MU Police want students to report hateful speech
COLUMBIA - MU students and faculty received an email from MUPD Tuesday morning telling them how to report hateful speech and actions on campus.
The email said people who see or hear hateful actions should call MUPD, summarize the incident and provide the department with all relevant information. MUPD told witnesses to take photos of people who are involved, if it can be done safely.
Some students were glad to see the email, but said the university could have taken this action earlier.
"I mean I'm glad we have this option," said MU student Hannah Dismer. "I feel like this should have been common knowledge and I feel like the university needed to do this a while back and announce it or repeat announce it every semester."
MUPD's email reminded students and faculty, "while cases of hateful or hurtful speech are not crimes, if the individual(s) identified are students, MU's Office of Student Conduct can take disciplinary action."
One student said, although freedom of speech is important, students on campus should feel accepted.
"When it comes to a point when students feel victimized and threatened on campus when they're supposed to feel accepted, it starts to get to a point, yeah maybe they're not breaking the law, but some sort of punishment should be an act for those students," Kelly Shaw said.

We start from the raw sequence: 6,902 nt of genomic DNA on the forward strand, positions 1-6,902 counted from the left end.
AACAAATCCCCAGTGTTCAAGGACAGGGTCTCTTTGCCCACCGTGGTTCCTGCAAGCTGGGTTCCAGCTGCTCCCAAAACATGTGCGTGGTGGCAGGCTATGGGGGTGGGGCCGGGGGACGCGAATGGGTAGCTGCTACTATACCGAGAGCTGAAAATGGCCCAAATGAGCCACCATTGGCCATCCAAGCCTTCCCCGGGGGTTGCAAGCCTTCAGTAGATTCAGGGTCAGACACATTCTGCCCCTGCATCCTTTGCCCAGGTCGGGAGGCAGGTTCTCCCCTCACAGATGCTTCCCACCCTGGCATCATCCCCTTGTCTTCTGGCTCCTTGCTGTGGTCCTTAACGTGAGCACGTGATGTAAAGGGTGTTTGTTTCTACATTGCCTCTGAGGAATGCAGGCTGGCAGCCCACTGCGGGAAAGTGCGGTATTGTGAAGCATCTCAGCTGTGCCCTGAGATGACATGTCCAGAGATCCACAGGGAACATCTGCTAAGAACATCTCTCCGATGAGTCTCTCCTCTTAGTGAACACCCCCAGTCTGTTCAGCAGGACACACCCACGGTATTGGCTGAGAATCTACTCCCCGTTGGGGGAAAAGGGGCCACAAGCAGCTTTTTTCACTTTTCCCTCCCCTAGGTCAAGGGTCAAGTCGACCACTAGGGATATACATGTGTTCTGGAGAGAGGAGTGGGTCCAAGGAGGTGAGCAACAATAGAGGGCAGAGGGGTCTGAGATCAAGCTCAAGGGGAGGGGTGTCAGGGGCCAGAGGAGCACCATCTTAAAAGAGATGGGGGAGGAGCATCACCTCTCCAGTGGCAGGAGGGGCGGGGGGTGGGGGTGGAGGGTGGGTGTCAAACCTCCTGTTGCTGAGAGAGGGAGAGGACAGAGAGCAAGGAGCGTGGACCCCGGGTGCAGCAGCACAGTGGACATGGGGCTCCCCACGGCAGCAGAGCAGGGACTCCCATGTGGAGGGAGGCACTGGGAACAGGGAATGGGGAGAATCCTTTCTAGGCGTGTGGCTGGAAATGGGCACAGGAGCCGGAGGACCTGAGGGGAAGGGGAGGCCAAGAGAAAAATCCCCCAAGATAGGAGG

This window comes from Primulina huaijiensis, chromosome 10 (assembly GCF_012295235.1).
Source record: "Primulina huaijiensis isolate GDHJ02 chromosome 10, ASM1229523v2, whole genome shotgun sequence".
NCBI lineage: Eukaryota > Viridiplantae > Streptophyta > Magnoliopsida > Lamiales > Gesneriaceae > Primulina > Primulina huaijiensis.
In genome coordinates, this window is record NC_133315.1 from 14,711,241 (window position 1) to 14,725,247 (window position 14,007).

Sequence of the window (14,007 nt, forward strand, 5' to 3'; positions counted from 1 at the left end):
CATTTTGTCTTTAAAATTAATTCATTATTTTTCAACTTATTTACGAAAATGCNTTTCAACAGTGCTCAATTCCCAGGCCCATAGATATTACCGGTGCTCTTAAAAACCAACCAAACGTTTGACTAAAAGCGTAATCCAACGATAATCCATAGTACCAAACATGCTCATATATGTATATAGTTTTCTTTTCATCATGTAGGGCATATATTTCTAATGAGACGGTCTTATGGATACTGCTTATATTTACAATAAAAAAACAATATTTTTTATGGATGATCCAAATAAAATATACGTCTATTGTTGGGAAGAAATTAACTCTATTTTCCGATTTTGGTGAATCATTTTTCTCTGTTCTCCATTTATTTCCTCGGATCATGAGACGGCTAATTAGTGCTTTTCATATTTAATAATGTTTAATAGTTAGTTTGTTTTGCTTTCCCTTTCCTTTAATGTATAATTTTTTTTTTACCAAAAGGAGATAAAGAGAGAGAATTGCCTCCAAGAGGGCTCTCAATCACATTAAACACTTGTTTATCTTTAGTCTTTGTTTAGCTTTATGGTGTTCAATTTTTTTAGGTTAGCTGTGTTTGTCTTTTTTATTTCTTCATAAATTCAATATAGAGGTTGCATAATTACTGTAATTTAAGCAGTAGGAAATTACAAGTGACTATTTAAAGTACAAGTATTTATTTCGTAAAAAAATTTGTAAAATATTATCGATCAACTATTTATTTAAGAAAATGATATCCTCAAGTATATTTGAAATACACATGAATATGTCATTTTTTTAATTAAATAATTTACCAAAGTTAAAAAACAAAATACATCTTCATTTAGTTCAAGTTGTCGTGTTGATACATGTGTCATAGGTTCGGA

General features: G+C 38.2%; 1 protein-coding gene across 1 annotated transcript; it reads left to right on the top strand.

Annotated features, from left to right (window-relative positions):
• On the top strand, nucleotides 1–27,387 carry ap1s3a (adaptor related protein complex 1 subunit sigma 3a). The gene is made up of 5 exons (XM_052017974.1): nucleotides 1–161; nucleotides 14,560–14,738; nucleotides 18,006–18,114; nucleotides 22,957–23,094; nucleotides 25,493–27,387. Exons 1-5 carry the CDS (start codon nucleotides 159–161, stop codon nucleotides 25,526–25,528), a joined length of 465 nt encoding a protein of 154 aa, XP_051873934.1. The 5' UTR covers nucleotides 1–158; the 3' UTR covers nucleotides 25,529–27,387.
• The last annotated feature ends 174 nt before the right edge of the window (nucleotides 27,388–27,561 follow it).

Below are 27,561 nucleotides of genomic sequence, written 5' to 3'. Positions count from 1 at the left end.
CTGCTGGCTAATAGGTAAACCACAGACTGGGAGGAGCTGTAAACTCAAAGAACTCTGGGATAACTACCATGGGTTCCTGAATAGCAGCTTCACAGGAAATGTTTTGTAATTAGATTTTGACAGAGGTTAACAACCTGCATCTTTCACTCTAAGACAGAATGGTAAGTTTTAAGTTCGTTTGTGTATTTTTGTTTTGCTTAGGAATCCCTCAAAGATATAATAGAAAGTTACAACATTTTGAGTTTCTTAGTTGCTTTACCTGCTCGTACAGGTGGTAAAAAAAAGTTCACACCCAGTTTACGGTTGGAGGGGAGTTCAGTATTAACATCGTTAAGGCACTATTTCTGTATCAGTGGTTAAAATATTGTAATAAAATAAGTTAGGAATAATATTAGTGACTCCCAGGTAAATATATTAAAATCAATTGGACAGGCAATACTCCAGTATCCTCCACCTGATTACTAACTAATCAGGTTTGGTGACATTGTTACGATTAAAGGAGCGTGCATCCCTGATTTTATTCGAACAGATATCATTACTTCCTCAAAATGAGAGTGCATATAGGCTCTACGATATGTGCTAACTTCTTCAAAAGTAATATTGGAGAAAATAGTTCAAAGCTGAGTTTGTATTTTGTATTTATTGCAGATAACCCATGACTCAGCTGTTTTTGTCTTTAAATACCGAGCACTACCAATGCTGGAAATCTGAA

Dismer said she believes it is important for the student conduct office to know about hateful speech on campus.
"They can better prepare themselves and better help students who are actually experiencing this," Dismer said. "The university must first understand it and only by listening to the student's experiences."
The ACLU of Missouri said in a statement Tuesday afternoon, the request from MUPD to report hurtful speech "simultaneously does too much and too little."
"Racial epithets addressed to a specific person in a threatening or intimidating manner can be illegal, and may require action by police and/or university administrators. But, no governmental entity has the authority to broadly prohibit 'hurtful' speech - or even undefined 'hateful' speech, or to discipline against it.
Conversely, institutional racism and a history of turning a blind-eye to systemic inequities does require action. But mistakenly addressing symptoms - instead of causes - and doing it in a way that runs counter to the First Amendment is not the wise or appropriate response."
MUPD told KOMU 8 News it had no one available for an interview Tuesday.